Chiang Rai is one of the most alluring destinations outside of Bangkok as this region offers a staggering range of amazing attractions. The rolling hills, sweeping mountains, lush green forests and nature, and rich melting pot of cultures make Chiang Rai one of the most engaging places to visit.
Many small villages are filled with Thai local experiences that are far differently to those found in big cities. The culture of this region has been inspired by Lanna, Karen and other indigenous ethnic groups providing tourists, both foreign and domestic, with a noticeably friendly and vibrant atmosphere. Trekking tours to the hill tribes, remain one of the purest Thai local experiences available for intrepid explorers.
All combined Chiang Rai offers parts of all five product categories under the Amazing Thailand’s ‘Open to the New Shades’ concept, promoted by the Tourism Authority of Thailand (TAT), that encompasses ‘Gastronomy Tourism’, ‘Arts and Crafts’, ‘Nature’, ‘Culture’ and ‘Way of Life’.
Here are a few of the many amazing attractions available:
Chiang Saen is known for its viewpoint overlooking the famed ‘Golden Triangle’ where the borders of Thailand, Laos and Myanmar meet. There are two viewpoints to take in the views where Khong and Ruak rivers converge. The first one is from the hills of the Wat Phra That Pha Ngao temple with the second one just down the hill. Both have the official signposts for photo taking for ease of access.
Heavenly Tree Top Walk at Doi Tung Royal Villa and Mae Fah Luang Garden
Chiang Rai’s Doi Tung Royal Villa and Mae Fah Luang Garden offers a Tree Top Walk activity that matches today’s trendy and wandering lifestyle. Visitors can experience a 300-metre long walkway built 30 metres up among the trees of the Mae Fah Luang Garden. Around since August 2016 and it’s a fun activity that allows visitors to see the jungle from a bird’s-eye view. Rope bridges help them soar above the jungle for an amazing vista of coffee and vetiver grass plantations and simmering mountains in the distance.
It feels like a mix of zip lining and nature walk. There were a few places where bridges are very high up, even though the mesh railing is tall and the floorboards solid, most are happy to have a harness. There are seven bridges of varying lengths and six resting points in between to get your catch one’s balance and regain bearings. These resting points have small wooden platforms a few feet across with railings and not much else. It’s a good place to wait for those in front of you to clean the next rope bridge before going. The Tree Top Walk activity is an add-on to the visit to the Doi Tung Royal Villa of the late Princess Mother. Located 1,630 metres above sea level, the villa built in 1987 evokes a Swiss Chalet, with a Lanna twist.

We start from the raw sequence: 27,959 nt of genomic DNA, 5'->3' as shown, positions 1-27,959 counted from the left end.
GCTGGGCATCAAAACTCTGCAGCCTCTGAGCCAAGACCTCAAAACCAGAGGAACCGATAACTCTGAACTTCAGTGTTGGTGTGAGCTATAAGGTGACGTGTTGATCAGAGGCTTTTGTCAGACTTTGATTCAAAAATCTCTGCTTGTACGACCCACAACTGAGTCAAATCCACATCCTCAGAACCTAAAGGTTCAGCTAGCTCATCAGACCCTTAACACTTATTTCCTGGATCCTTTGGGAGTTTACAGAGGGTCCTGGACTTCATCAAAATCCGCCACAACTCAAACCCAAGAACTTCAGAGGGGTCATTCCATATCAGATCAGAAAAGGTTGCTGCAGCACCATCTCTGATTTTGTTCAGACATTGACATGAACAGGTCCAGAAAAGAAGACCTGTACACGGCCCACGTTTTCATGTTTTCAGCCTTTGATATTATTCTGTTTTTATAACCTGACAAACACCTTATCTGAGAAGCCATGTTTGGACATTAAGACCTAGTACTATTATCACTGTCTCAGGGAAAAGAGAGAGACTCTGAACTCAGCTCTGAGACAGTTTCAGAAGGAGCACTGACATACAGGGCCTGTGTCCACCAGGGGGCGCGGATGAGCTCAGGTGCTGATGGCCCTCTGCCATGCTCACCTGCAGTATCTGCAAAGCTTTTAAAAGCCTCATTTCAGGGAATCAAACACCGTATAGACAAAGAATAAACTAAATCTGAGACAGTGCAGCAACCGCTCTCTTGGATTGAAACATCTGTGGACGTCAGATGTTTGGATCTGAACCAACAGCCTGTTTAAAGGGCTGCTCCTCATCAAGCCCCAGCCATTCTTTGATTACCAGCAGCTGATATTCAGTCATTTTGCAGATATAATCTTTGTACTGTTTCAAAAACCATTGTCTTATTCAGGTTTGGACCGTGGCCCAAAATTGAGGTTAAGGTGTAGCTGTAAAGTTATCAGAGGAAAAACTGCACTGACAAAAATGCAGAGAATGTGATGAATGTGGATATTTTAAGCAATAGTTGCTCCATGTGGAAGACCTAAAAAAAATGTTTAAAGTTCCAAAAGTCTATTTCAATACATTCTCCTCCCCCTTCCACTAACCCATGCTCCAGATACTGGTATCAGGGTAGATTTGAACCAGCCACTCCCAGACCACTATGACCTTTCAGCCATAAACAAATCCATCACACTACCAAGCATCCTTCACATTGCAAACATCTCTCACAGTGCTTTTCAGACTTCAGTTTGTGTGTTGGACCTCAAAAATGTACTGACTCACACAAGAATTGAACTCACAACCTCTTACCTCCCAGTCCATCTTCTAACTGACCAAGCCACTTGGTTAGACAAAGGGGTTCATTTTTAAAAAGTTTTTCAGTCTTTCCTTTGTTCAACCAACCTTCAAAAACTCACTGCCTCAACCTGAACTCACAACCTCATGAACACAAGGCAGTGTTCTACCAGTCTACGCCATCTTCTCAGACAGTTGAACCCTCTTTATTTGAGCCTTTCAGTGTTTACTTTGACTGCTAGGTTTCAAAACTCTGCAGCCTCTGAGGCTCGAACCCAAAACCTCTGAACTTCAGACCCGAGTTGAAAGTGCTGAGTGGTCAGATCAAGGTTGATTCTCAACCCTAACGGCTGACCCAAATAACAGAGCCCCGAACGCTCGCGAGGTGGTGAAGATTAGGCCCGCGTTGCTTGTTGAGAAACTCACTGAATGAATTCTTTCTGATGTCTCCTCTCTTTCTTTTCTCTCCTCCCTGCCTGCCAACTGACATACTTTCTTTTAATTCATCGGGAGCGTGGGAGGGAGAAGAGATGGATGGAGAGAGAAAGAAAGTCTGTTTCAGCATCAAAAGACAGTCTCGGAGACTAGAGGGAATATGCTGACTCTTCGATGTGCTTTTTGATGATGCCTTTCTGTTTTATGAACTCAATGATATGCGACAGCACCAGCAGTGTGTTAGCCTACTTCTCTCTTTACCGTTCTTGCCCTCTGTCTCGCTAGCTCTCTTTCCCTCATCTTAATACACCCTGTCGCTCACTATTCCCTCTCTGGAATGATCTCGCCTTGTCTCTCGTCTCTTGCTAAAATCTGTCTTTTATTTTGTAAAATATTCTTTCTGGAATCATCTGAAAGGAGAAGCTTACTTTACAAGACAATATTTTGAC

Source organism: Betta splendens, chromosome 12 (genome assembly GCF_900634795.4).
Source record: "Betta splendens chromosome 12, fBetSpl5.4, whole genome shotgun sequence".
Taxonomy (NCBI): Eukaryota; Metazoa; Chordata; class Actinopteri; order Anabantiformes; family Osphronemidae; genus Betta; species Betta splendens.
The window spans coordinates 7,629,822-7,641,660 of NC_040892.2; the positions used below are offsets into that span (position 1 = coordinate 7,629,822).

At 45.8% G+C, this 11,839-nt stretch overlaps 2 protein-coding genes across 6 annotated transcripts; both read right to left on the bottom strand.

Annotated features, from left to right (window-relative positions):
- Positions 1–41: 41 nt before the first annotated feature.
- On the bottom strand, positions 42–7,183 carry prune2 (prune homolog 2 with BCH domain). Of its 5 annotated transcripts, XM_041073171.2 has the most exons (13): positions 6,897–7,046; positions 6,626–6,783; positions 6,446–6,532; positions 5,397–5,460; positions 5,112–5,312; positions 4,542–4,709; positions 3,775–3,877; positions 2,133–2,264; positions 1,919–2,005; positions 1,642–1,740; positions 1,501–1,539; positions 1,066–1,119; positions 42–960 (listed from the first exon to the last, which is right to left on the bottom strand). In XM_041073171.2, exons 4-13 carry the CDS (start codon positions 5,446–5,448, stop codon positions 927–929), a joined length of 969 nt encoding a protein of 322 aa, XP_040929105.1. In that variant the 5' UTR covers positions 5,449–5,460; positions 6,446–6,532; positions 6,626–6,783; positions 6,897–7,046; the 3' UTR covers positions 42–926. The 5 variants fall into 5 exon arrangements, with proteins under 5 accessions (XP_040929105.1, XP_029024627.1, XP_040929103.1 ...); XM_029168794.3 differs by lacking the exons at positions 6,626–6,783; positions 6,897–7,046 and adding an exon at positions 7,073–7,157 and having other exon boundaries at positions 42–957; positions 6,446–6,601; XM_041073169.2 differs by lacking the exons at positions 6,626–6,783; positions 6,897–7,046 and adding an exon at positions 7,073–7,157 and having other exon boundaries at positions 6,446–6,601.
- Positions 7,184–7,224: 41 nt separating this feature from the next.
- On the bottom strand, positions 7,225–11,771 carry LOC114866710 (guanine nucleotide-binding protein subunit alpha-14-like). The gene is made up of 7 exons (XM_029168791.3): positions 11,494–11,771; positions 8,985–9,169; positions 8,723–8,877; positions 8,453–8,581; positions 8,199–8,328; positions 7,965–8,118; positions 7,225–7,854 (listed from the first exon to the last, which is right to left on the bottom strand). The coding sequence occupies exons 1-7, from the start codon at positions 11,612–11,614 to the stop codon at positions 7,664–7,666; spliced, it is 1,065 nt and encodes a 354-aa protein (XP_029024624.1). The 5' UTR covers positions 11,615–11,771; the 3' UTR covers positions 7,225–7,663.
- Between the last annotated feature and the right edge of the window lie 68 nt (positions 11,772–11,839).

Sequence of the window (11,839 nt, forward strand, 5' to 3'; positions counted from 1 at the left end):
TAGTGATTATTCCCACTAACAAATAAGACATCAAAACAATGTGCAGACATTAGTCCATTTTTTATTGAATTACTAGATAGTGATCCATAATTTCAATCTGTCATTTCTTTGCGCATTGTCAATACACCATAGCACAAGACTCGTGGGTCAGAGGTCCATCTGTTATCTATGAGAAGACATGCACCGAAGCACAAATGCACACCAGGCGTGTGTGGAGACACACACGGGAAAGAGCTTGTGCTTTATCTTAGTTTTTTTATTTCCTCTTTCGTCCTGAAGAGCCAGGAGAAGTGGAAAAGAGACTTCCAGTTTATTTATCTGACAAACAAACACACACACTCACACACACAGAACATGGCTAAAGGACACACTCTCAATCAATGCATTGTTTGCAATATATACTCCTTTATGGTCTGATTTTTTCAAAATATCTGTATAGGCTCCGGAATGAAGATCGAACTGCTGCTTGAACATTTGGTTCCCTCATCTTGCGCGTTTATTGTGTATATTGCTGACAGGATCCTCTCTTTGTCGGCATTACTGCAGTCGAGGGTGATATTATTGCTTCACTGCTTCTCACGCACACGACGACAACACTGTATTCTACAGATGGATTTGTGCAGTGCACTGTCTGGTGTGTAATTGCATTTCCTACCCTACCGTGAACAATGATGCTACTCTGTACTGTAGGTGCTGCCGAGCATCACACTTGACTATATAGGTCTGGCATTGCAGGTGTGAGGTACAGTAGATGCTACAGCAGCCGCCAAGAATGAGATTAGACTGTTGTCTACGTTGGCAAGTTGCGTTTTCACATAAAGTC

Ban Pang Ha Mulberry Bark Paper
The time-honoured art of making 100% handcrafted mulberry paper (or ‘Saa‘ Karen villagers’ name for mulberry tree) is alive and well in Ban Pang Ha, a community-based tourism village in Mae Sai district in the northernmost spot of Thailand. Over 600 years ago Karen hilltribes used the remarkable bark that naturally peeled from the trunk of this tall broad-leafed tree for making natural paper without destroying or cutting down any trees.
Rich Thai local experience pervaded the Ban Pang Ha local way of life as locals here lead a simple way of life. Their livelihood depends on knife-making. The village is also famous for their production of ‘Kimju’ guava fruit.
Wat Rong Khun (White Temple)
This glistening masterpiece is dedicated the reign of the late King Bhumibol Adulyadej and is marked with its own artistic style. The gleaming building is decorated with creatures from Thai and Buddhist mythology and visitors enter the main Ubosot over a bridge representing cycle of rebirth. A visitor to the White Temple’s lovely lavatories are a must, which are located behind a gleaming gold façade and intricately decorated. Work on Wat Rong Khun will go on until 2070 so donate to this amazing art project if you can.
This is Thailand’s largest tea plantation – producing over 400 tonnes of Oolong tea a year. Fruit and flowers are grown here too. Singha Park offers friendly-family activities including cycling, a zip line, and a petting zoo with giraffes and zebras. An electric tram takes visitors around, if you don’t fancy cycling. Enjoy a meal at the park’s Bhu Bhirom Restaurant which offers delicious dishes and magical views.
The province’s Mae Fah Luang Chiang Rai International Airport serves about 16 domestic flights per day by Thai Smile Airways, Nok Air, Thai Air Asia, Bangkok Airways, and Thai Lion Air, arriving from Bangkok’s Don Mueang International and Suvarnabhumi Airports. There’s also a twice-daily international direct flight between Hong Kong and Chiang Rai, operated by HK Express.
Apart from air access, Chiang Rai is also the northern gateway to Thailand along the Asian Highway R3A, east-west corridor and R12 route, as well as the Mekong River that borders Thailand at Chiang Khong in Chiang Rai and Huay Xai in Lao PDR. Visitors that choose to arrive in Chiang Rai using one of these alternative transportation options are assured of yet another Thai local experience.
Where to Stay
Chiang Rai offers a range of accommodation, from simple homestay to boutique resorts and international-standard hotels to five-star tented camps. Many accommodation options are either located in the town centre, Chiang Saen and Mae Sai areas.